Archive for February, 2008

IL-14: Bill Foster and ETC

by , posted on Monday, February 4th, 2008 at 7:11 pm

Originally posted at Fireside 14 and Daily Kos.

As a newcomer to the political scene in IL-14, Bill Foster, more than most, has had to spend time telling voters his “story,” has had to spend time, and a lot of money, introducing himself to a community he had been a stranger to until he moved back to the district from Washington, D.C., a month or so after he announced he would be a candidate for Congress back in Illinois. From the beginning, his story has been based upon the notion that he has a track record as a “successful businessman and accomplished scientist” that spoke to his abilities as a problem solver, and that he would be able to build upon that prior experience to become a successful problem solver as a politician, too. “Businessman, Scientist, Democrat for Change,” as one of his campaign slogans puts it.

Here is the thumbnail description of Foster’s career as a businessman that his campaign offers to those seeking to learn more about that part of his life:

Before coming to Fermilab, Bill was a successful businessman. When he was 19, Bill and his younger brother started a business from scratch in their basement. Starting with $500 from their parents, they built a company that now manufactures over half of the theater lighting equipment in the United States. Their equipment is used on Broadway shows, Rolling Stones tours, the great Opera houses, half-time shows at the Super-Bowl, and at churches, schools, and community theaters throughout the country. Their company sells millions of dollars of equipment around the world and provides over 500 good jobs — with good pay and benefits — here in the Midwest.

On one occasion, Foster campaign manager Tom Bowen put a finer point on the equation, stating that “as a businessman, [Foster] has experience solving problems close to home like meeting payrolls and budgeting for the future.” But for the most part, the blockquote above is representative of what has been consistently said by the Foster campaign about his career in business. Bill and his brother started a company from scratch while they were still in college, and now that company is enormously successful. And while there is much that is left unsaid in the gap between the beginning and the end of this part of Foster’s story, it is clear that the point that everyone is supposed to be taking away from this narrative is that Bill Foster played a major role in the development of an extremely successful company and that this accomplishment is evidence that he can be expected to be an effective member of Congress.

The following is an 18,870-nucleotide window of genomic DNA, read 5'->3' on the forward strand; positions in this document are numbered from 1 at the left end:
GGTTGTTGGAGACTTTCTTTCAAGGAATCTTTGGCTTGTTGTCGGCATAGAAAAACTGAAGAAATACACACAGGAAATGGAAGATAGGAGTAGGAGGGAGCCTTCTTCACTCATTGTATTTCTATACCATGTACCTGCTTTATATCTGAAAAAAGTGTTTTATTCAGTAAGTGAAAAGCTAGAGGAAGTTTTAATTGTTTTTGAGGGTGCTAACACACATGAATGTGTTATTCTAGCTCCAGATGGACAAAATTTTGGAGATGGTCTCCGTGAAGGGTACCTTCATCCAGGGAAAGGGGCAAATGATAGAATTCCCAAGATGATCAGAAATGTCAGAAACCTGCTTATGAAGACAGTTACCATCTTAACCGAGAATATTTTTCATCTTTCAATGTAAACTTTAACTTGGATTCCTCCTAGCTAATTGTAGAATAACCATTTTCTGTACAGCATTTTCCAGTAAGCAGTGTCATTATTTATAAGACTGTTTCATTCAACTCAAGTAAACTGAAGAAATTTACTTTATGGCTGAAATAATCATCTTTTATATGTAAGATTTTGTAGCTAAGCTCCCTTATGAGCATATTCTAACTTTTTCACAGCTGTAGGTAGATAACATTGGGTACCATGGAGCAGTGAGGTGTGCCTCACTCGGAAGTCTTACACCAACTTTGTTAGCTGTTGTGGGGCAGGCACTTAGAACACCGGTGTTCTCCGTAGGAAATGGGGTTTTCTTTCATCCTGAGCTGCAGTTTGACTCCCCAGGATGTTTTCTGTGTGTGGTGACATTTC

The problem with all this, however, is that no one has ever tried to fill in the gaps in the story of Bill Foster’s career as a businessman in order to see what the truth of the matter really is.



IL-14: The Losing Strategy

by , posted on Sunday, February 3rd, 2008 at 8:53 pm

Originally posted at Fireside 14, Prairie State Blue, Open Left and MyDD.

What happens in Podunk shouldn’t stay there.  Or at least if it does, the Democratic Party Establishment, the corporate wing of the Democratic Party, the Blue Dogs among us, will have won one more unrecorded battle against those of us who want real change.

What’s happening most immediately in the IL-14 corner of Podunk (a term I use here to describe anything not directly inside the DC Beltway) is a primary and a special primary on Tuesday, between the DC insider “pick” for our district, an attorney who is a relative newcomer to both politics and our area, and John Laesch, the nominee against Denny Hastert last time out, and the only progressive in the race.

At this point, I’d call it a significant bellwether for the upcoming Congressional elections that virtually no one outside of IL-14 is paying much attention to in the glare of the presidential race, as well as a bellwether event in the battle for control of the party.  So while I don’t expect this diary to get much attention, I want to leave a record of what has happened in this primary.  Bellwethers, however unobserved at the time, sometimes have a way of becoming useful history for those who follow.